|When cross-cutting a plywood panel,
the bottom layer of veneer often splinters out along the cut line. But there
are steps you can take to prevent this.
Perhaps the easiest way to avoid splintering is to use a blade that's made just
for cutting plywood. These blades have lots of teeth (typically 80), and the
teeth are ground in a pattern that creates a clean, shearing cut.
But what if you don't want to spend the money for a single purpose, rarely used
saw blade? There are a few tricks you can use to get a clean cut with a
First, if the blade is crusted with sawdust or pitch, clean it before cutting
the plywood. Sometimes, however, even a clean blade will splinter the veneer.
There are two reasons for this. One is that a combination blade has fewer teeth
than a plywood-cutting blade, so it doesn't cut as cleanly.
The other reason is that the cutting edge of the teeth may be pushing the
veneer down rather than slicing it off.
One way to avoid this is to change the cutting angle of the teeth by raising or
lowering the blade. If your panel is splintering on the bottom, lower the
blade. If it's splintering on the top, raise the blade.
The most common way to get a clean cut is to score the panel along the cut line
before making the cut. To do this, cut through the veneer layer with a sharp
While this method works, it's sometimes difficult to line up the saw blade with
the scored line. An easier way is to score the panel is to use the saw blade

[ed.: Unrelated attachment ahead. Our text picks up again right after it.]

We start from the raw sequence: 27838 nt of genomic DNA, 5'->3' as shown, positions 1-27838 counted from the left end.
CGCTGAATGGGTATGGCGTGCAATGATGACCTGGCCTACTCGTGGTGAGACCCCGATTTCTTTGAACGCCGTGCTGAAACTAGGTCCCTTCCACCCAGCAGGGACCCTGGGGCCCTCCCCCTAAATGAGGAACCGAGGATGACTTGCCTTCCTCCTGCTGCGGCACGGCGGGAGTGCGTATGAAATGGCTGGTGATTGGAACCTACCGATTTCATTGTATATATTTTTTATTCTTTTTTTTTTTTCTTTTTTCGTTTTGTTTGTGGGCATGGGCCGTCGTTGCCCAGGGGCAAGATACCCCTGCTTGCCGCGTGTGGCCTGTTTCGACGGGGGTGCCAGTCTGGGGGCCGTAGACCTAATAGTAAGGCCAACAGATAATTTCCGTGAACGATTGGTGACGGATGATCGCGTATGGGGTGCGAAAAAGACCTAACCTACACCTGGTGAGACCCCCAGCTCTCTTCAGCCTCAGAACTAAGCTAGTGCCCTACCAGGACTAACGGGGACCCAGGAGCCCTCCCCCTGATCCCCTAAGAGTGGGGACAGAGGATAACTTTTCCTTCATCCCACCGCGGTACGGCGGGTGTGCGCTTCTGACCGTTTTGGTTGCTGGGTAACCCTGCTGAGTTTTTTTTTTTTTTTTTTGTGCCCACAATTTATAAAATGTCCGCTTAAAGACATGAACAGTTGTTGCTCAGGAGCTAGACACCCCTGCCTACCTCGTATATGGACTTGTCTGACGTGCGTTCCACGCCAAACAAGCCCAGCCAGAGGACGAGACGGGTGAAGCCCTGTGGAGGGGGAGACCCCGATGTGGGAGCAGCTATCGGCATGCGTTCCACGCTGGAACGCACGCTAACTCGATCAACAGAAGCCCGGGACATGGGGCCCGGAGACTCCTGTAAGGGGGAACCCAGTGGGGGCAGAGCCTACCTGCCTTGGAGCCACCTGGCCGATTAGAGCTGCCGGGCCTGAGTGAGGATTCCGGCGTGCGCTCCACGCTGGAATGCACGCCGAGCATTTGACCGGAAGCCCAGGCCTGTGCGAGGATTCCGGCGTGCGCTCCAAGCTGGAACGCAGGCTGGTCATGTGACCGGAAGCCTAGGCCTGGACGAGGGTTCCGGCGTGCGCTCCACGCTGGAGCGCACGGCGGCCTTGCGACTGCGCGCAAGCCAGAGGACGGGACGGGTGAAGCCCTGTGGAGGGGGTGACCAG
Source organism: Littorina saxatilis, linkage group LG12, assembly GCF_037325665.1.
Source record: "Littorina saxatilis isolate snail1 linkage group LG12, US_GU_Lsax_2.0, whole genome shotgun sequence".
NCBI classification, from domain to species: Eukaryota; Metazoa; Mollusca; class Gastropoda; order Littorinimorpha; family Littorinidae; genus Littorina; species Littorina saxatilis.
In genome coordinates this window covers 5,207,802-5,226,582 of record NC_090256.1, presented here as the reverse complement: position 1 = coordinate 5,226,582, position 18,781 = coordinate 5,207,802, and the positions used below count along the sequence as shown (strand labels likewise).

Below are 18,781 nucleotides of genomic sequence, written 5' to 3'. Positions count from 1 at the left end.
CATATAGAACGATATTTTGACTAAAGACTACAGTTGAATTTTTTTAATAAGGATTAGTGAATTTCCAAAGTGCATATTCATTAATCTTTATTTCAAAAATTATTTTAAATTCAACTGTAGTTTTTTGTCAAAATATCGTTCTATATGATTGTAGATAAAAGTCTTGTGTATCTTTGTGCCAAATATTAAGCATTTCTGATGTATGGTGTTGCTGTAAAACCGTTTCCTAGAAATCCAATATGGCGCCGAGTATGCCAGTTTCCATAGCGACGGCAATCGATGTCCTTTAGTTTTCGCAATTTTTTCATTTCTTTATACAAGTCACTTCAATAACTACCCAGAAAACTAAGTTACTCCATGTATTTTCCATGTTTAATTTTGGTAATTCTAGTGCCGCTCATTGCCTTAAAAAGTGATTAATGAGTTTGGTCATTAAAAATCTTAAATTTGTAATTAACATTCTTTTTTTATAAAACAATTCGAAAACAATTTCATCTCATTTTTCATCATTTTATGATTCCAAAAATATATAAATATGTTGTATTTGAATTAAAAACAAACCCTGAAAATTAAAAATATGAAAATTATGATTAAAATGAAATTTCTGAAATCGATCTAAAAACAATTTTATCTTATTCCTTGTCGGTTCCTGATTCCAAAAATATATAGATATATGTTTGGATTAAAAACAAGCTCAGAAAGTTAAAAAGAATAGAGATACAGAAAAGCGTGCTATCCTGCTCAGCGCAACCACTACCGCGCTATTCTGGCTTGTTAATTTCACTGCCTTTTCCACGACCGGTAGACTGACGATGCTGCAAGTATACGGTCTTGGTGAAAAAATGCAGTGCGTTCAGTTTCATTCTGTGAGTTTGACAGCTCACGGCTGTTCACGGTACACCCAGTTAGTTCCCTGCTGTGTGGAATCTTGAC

itself. The idea is to make the cut in two passes. On the first pass, set the
blade just high enough to cut through the veneer layer. Then raise the blade to
finish the cut on the second pass.
Another way to keep the veneer from splintering on the bottom is to use a
backer board. This is a piece of plywood or Masonite that's placed below the
workpiece when making the cut. This way the veneer layer is fully supported and
the plywood can be cleanly cut.
Follow-Up Comments from reader that originally appeared with
Last week, I mentioned several ways to cut plywood cleanly on a table saw.
Several members of this group wrote to suggest another good technique that I
left off the list: covering the cut line with masking tape or 1" wide
clear cellophane tape.
The idea is that the tape holds the wood fibers in place so they don't splinter
out during the cut. They're right, this works well.
The reason I didn't mention it is that you have to remove the tape after making
the cut. And if you've ever had the TAPE pull off a splinter or two (as I
have), you'll understand why I'm not so enthusiastic about this technique.
I think the important lesson here is that if you use this tape technique,
remove the tape immediately after making the cut.
Go to Tip #38